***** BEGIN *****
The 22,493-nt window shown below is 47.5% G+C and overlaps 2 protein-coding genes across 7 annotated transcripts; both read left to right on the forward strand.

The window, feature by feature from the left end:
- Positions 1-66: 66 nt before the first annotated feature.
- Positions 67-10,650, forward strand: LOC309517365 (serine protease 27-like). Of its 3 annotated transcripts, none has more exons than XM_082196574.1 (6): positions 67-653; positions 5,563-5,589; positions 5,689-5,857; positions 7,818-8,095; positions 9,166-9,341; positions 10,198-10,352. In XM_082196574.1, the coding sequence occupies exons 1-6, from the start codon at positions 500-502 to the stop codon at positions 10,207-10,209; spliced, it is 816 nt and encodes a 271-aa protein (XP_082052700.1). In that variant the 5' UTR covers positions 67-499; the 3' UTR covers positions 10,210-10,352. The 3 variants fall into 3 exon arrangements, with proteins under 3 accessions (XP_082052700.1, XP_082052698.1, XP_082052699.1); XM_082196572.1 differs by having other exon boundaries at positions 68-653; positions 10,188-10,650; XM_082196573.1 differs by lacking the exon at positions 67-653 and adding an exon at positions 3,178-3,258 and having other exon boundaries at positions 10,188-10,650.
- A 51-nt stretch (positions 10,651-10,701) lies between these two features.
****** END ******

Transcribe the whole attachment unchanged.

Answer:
The 22,493-nt window shown below is 47.5% G+C and overlaps 2 protein-coding genes across 7 annotated transcripts; both read left to right on the forward strand.

The window, feature by feature from the left end:
- Positions 1-66: 66 nt before the first annotated feature.
- Positions 67-10,650, forward strand: LOC309517365 (serine protease 27-like). Of its 3 annotated transcripts, none has more exons than XM_082196574.1 (6): positions 67-653; positions 5,563-5,589; positions 5,689-5,857; positions 7,818-8,095; positions 9,166-9,341; positions 10,198-10,352. In XM_082196574.1, the coding sequence occupies exons 1-6, from the start codon at positions 500-502 to the stop codon at positions 10,207-10,209; spliced, it is 816 nt and encodes a 271-aa protein (XP_082052700.1). In that variant the 5' UTR covers positions 67-499; the 3' UTR covers positions 10,210-10,352. The 3 variants fall into 3 exon arrangements, with proteins under 3 accessions (XP_082052700.1, XP_082052698.1, XP_082052699.1); XM_082196572.1 differs by having other exon boundaries at positions 68-653; positions 10,188-10,650; XM_082196573.1 differs by lacking the exon at positions 67-653 and adding an exon at positions 3,178-3,258 and having other exon boundaries at positions 10,188-10,650.
- A 51-nt stretch (positions 10,651-10,701) lies between these two features.